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Miami Has Searched for a Way Back for Twenty Years, but the Path Forward Still Isn’t Clear

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The Hurricanes football program remains caught in a seemingly unbreakable cycle.

NCAA Football: Miami at Duke James Guillory-USA TODAY Sports

When will Miami be back? That question has surrounded the University of Miami’s football program since December 30, 2005, the night the Hurricanes took a 40-3 loss to LSU in the Peach Bowl. In the ensuing years, Miami’s pursuit of being “back” has turned from a bright goal to look towards to a dark cloud that surrounds the program. The pressure of fulfilling that hope has consumed Larry Coker, Randy Shannon, Al Golden, and Mark Richt, and now the maelstrom has surrounded Manny Diaz, 14 years after that night and 18 after the Hurricanes last national title.

Ultimately, Miami’s losses and missed opportunities have come due to a multitude of reasons, yet all of those reasons boil down to one point; Miami has built a culture that believes that they’ll win purely because of the logo on the side of the helmet.

No one from outside the program should claim to know what is going on inside the locker room this season, nor should anyone claim to know what the attitude present was in any of the prior 17 seasons. Despite that, one thing has become abundantly clear, Miami’s attention to detail, leadership, preparation, and consistency have not been to the standard of a college football program with five national titles and a laundry list of legends.

The effort that Miami’s great teams of 1983, 1987, 1989, 1991, 2001, and 2002 put in has been lost in the last 15 years, and no coach has managed to find the formula for creating the leadership and culture that those teams built. Much has been said about how the attitude of high school recruits has “changed”, yet Clemson, Alabama, and others have built programs with leadership and effort reminiscent of the glory days of Miami football, and have done it in the modern world.

Peter Schneider, the man who “rebuilt” Walt Disney Animation Studios, said that when he began his job he knew he had, “120 days to change the culture, before the culture changed me.” Manny Diaz, in similar fashion, has been trying desperately to change the culture within Miami’s football program. However, after back-to-back losses to FIU and Duke, plus losses to UNC (6-6) and Georgia Tech (3-9), it’s time to seriously question whether there’s been any progress towards a culture change.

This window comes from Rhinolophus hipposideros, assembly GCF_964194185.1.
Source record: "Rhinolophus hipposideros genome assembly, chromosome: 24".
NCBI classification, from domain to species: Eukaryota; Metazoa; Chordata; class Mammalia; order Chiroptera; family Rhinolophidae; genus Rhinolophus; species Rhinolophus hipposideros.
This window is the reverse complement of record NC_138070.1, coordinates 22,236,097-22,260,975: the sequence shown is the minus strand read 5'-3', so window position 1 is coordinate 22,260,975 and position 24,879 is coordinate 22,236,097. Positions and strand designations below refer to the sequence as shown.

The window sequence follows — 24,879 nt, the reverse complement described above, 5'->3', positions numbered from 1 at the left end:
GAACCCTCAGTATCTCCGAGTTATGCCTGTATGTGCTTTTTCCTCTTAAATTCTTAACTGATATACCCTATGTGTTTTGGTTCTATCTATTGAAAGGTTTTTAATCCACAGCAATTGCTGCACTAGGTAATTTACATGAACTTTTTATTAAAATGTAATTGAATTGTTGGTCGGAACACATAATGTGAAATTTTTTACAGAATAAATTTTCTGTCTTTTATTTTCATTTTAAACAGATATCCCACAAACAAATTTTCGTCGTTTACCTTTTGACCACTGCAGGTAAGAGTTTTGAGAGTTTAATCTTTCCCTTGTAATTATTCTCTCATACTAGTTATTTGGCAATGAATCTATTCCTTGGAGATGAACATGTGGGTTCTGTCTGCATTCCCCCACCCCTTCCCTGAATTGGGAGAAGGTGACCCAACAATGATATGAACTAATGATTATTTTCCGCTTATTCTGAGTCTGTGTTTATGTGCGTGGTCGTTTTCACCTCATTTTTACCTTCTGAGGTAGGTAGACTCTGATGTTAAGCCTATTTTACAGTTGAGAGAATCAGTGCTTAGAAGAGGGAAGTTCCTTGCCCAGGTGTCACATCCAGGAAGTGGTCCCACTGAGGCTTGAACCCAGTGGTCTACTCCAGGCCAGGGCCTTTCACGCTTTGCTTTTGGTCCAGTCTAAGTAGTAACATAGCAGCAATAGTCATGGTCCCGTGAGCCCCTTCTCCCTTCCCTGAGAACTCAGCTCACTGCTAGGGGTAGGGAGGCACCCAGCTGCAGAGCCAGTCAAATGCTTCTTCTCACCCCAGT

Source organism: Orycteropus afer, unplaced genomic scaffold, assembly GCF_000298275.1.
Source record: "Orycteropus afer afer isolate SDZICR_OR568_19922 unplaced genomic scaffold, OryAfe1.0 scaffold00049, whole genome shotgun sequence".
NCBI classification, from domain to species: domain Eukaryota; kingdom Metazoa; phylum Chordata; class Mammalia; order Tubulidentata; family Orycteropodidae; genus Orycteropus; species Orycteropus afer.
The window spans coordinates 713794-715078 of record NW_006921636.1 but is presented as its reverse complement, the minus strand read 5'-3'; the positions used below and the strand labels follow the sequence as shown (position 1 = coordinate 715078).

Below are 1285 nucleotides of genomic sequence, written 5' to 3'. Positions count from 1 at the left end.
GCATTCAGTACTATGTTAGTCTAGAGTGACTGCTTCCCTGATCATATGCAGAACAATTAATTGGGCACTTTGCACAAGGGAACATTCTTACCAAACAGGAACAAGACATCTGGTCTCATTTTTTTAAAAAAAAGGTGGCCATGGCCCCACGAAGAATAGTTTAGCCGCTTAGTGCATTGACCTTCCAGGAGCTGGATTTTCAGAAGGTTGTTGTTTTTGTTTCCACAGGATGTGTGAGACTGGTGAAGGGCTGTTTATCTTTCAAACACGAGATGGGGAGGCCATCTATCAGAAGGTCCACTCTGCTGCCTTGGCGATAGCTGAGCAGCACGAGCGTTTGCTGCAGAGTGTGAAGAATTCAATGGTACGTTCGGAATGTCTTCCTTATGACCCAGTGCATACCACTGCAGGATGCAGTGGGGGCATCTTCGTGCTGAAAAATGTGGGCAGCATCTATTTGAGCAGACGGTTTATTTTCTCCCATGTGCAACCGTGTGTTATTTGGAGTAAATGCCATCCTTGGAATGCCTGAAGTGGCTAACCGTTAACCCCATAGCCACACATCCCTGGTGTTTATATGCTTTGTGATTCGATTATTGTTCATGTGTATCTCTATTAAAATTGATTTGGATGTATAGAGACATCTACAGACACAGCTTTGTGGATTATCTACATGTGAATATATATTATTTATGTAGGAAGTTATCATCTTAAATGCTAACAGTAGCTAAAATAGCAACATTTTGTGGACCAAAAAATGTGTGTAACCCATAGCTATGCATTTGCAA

The fact that Miami wears the same uniform as the legends that took the field before them should not mean that the team should think that guarantees a win. Quite simply, in modern collegiate athletics, no game is a guarantee, in any sport, most especially football. The Hurricanes have not managed to put together a complete season since 2002. In reality, the ‘Canes haven’t put together a strong run of longer than 6 games since 2005, minus what now seems like an outlier of a season in 2017.

The modern version of the University of Miami’s football program has now confused their own invention, swagger, with what they now play with in reality, unfounded cockiness and a lack of preparation. The Hurricanes never expected to be handed a win in their “glory days,” they preferred working for them during the week at Greentree Practice Fields.

Other factors have certainly played a role in Miami’s lack of success, namely the program’s facilities falling behind the rest of the country’s and the Nevin Shapiro scandal, yet Miami’s main issue has always been resting on its’ laurels. Week in and week out the Hurricanes beat themselves, playing down to the level of their opponent and exposing themselves to shocking losses.

At some point, accountability has to be instilled in every level of the football program if Miami hopes to ever return to what it once was. The fundamental culture issue we’ve seen plague the Hurricanes this season is not exclusive to Manny Diaz’s young tenure, but it is one that he now has his chance to fix.

That path forward will be met with tough decisions, ones that coaches prior to Coach Diaz struggled to make. Al Golden’s tenure was doomed by his refusal to make changes on the defensive side of the ball, which ultimately culminated in a 58-0 loss to Clemson. Similarly, Coach Richt’s offense struggled, and rather than make changes he chose to resign and pass the mantle to Coach Diaz.

If Miami is to improve and return to prominence under Manny Diaz, he must learn to make the changes necessary to make the Hurricanes’ program modern and relevant again. No one but Diaz and those inside the program can say what those changes are, but accountability, and a change in culture, are the only ways back to success for Miami.